How Pét-Nat is Made
Pét-nat bubbles are produced by the oldest and least interventional method, méthode ancestrale, which originated in Limoux in the South of France. Pét-nat ways predate bubbly Champagne and bear distinct qualities derived by fermentation in the bottle, generated by yeasts that are native to the vineyard or winery. Because it is bottled under a crown cap (think of a beer bottle) during fermentation, carbon dioxide remains in the bottle, resulting in bubbles. Winemakers don't hand-hold the fermentation process – what happens in the bottle stays in the bottle. This results in a vibrant, lively, alive fermentation process – a method of delivering all that vivacity direct-to-drinker. Flavor profiles vary due to the grape varietal and other conditions, so bottle-to-bottle uniqueness is the rule.
Attractive to Wine-Lovers and Winemakers
Ian Brand is a Monterey winemaker that earned his chops at Bonny Doon Vineyard and Big Basin Vineyards. Since then he's opened his own shop Le Pe'tit Paysan where he finds inspiration from Central Coast farmland. He tends towards challenging (his term) vineyards that allow for a ton of character in his wines.
Brand describes the pét-nat experience, "Pét-nats are sparkling wines made by putting juice that hasn't quite finished fermenting into a capped bottle. They're less stuffy and less expensive than méthode champenoise sparklers, and more endearing and more character-full than most of those made through the charmat method (like prosecco). Part of pét-nat's beauty is the low-input, hands-off technique which can lead to wildly disparate results even in the same lot, sometimes dry and alluring, sometimes off-dry and funky (but still potentially alluring), almost as if the surprise is part of the celebration." Less stuffy and expensive comes at a price-tag generally under $40. Alcohol also figures on the low end, typically 11-13%.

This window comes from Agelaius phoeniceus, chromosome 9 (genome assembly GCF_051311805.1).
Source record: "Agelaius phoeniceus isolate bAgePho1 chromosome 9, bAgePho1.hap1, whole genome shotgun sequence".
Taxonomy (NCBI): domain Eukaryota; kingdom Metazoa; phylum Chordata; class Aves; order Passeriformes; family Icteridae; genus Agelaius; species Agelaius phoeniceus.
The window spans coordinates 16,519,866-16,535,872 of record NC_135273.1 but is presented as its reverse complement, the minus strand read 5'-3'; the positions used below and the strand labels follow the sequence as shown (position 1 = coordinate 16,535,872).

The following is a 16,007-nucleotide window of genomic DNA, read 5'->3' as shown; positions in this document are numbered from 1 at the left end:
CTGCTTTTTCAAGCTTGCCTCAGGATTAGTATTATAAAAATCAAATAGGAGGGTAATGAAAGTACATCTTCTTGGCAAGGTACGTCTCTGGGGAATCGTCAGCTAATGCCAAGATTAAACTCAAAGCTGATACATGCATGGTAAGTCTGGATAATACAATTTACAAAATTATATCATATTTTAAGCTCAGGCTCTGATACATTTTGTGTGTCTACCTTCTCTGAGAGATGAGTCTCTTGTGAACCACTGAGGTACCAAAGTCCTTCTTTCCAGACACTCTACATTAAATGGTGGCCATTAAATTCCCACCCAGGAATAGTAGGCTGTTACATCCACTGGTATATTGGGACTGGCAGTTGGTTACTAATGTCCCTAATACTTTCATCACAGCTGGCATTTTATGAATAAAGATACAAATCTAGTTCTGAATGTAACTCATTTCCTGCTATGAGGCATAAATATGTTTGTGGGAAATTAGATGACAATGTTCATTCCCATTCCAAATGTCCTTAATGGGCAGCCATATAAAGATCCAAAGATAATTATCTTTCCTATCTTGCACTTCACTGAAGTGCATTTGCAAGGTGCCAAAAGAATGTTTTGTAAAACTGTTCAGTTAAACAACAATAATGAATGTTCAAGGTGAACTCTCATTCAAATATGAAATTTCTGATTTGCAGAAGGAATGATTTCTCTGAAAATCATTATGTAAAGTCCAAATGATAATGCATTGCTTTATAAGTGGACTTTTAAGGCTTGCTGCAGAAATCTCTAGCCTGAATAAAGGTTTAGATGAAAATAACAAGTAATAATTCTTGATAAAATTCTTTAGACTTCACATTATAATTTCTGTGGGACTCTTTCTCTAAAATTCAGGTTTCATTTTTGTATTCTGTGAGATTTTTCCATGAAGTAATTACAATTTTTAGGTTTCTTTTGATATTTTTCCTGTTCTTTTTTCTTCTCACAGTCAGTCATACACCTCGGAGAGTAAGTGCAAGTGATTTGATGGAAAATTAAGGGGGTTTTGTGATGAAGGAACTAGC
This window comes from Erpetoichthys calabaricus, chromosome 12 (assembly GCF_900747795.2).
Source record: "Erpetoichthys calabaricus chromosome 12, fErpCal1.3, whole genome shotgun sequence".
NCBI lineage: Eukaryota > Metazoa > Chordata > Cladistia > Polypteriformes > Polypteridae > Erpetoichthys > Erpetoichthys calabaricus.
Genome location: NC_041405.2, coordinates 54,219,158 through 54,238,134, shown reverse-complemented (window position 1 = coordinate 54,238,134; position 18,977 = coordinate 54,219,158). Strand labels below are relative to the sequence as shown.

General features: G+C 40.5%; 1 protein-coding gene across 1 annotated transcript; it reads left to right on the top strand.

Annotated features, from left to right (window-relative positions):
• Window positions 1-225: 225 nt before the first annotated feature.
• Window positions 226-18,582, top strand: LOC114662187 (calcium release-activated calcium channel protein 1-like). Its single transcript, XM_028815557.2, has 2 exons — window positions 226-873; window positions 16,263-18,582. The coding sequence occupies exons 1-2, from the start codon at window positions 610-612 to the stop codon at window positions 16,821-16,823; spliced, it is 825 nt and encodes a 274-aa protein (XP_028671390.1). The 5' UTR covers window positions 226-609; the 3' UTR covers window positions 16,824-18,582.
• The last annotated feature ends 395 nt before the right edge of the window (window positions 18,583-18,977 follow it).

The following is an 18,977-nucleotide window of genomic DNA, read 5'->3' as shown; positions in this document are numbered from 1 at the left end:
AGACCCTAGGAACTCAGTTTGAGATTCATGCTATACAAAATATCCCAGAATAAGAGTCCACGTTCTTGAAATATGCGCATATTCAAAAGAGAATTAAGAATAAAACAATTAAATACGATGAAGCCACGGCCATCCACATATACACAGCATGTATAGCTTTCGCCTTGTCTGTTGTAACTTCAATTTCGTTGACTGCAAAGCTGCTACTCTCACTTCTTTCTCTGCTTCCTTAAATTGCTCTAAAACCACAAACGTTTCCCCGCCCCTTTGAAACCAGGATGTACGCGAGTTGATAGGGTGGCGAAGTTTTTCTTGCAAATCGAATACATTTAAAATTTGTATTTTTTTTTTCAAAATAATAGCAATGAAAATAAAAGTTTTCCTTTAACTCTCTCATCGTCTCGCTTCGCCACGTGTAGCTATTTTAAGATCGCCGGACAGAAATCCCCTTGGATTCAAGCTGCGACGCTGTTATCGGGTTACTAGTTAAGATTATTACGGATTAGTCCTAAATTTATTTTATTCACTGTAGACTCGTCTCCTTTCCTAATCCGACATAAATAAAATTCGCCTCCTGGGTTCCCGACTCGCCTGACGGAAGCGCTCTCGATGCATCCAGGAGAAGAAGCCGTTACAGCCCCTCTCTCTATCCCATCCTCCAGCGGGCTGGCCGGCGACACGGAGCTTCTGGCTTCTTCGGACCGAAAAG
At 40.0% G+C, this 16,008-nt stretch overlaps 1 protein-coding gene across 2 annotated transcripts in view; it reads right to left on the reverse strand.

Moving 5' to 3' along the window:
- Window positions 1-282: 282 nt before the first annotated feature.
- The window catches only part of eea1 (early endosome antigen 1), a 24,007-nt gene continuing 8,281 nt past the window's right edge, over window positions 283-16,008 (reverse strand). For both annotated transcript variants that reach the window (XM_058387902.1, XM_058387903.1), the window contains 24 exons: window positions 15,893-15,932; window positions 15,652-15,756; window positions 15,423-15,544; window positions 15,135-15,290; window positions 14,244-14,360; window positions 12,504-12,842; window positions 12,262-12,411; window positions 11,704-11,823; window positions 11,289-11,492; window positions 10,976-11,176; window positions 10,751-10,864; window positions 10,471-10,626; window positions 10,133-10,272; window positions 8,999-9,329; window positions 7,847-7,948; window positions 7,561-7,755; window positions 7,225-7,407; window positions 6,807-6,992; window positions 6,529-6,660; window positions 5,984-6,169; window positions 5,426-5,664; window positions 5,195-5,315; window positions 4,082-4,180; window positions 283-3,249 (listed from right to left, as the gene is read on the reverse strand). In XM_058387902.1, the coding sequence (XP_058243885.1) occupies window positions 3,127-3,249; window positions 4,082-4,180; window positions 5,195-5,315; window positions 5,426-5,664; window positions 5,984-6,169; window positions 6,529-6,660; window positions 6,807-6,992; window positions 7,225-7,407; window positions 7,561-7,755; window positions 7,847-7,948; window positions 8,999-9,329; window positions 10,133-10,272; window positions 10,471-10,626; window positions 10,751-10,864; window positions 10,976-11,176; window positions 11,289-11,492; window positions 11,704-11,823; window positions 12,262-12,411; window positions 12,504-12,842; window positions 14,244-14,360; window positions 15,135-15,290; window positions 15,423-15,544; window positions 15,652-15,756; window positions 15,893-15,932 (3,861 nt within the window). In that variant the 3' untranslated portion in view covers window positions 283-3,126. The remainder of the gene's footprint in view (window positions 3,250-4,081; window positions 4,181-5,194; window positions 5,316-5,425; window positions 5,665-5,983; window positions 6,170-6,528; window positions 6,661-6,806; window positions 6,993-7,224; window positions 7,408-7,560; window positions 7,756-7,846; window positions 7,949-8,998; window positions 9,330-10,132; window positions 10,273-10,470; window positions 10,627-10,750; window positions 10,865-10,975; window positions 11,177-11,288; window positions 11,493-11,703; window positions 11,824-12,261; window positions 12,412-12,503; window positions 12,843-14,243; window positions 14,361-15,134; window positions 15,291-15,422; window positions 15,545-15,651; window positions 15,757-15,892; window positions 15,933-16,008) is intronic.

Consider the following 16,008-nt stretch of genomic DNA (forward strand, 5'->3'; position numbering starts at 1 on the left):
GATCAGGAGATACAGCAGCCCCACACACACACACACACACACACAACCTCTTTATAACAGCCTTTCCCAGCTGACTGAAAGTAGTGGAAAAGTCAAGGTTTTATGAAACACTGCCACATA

Folktale Winery and Vineyards in Carmel makes wine from their estate vineyards in Arroyo Seco AVA of Monterey County. Folktale Winemaker David Baird shepherds a pét-nat from Grenache Blanc, available in early 2018.
Regarding the style, Baird shares, "To preserve the natural aromatics, we fermented this wine as cold as possible (around 50F). The result is a true pét-nat; it's yeasty, slightly cloudy, with wonderfully textured bubbles." There's an important distinction in these notes – yeasty and slightly cloudy. These elements arise in the bottle from spent yeast cells which aren't removed or filtered from the wine.
In recent years, pét-nat was been called a hipster's wine, a minimalist's wine, a naturalist's wine. Still they are approachable, and this friendliness casts a shadow of excitement on winemakers looking to try something new that also has appeal in the industry. Not that there are ever any guarantees in winemaking, but the potential for inconsistency (for better or worse) in this method is quite high – attractive to winemakers that like a challenge.
Says Baird of the Folktale pét-nat, "We have never made a wine like this, so the challenge was hard to pass up! It was an opportunity to experiment and play with the new technique, and we’re pleased with the result. We wanted to make a wine that was fun, different, and memorable and I think we hit the nail on the head."
California Pét-Nat Bottles to Try (get 'em while they last)
As of writing, the following bottles are still available. Much of the 2016 and earlier crop of pét-nat is sold out, a sign that consumers are loving this stuff - look for 2017 releases.
Brix 2016 Cobolorum Riesling Pét-Nat: This Santa Barbara Reisling is the fourth release from this producer who notes, "this vintage is a good deal calmer than the last". $25 from the winery
Birichino 2013 Malvasia Bianca Pétulant Naturel: Another bottle from Monterey, this is made from the softly fragrant Malvasia Bianca, a grape widely-planted in Italy. $22 from the winery. Note: They also make a still version.
Donkey + Goat 2016 Blanca Pet Nat: This is the sparkly version of the popular still Pinot Gris, from the biodynamic Filigreen Farm in Anderson Valley. $32 from the winery.
Field Recordings 2017 Dry Hop Pet Nat: This bottle comes from Andrew Jones who makes Central Coast single vineyard wines with super creative labels. $25 from the winery
Jill writes about wine (travel + food too) as a freelancer in addition to her blog, L'occasion, which is the winner of the Best Overall Wine Blog and Best Writing on a wine blog. She is also a fiction writer. Find her on twitter and instagram @jillbarth.